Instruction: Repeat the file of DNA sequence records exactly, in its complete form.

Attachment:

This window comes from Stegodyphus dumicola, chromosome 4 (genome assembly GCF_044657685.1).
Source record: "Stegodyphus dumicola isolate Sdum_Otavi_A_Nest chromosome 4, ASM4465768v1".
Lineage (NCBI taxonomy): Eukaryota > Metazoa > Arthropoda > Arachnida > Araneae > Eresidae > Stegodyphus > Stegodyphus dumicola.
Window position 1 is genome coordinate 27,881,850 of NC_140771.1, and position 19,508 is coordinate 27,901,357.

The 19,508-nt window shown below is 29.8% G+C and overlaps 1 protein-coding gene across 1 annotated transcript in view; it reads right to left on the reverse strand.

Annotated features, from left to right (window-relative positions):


This window comes from Stegodyphus dumicola, chromosome 4 (genome assembly GCF_044657685.1).
Source record: "Stegodyphus dumicola isolate Sdum_Otavi_A_Nest chromosome 4, ASM4465768v1".
Lineage (NCBI taxonomy): Eukaryota > Metazoa > Arthropoda > Arachnida > Araneae > Eresidae > Stegodyphus > Stegodyphus dumicola.
Window position 1 is genome coordinate 27,881,850 of NC_140771.1, and position 19,508 is coordinate 27,901,357.

The 19,508-nt window shown below is 29.8% G+C and overlaps 1 protein-coding gene across 1 annotated transcript in view; it reads right to left on the reverse strand.

Annotated features, from left to right (window-relative positions):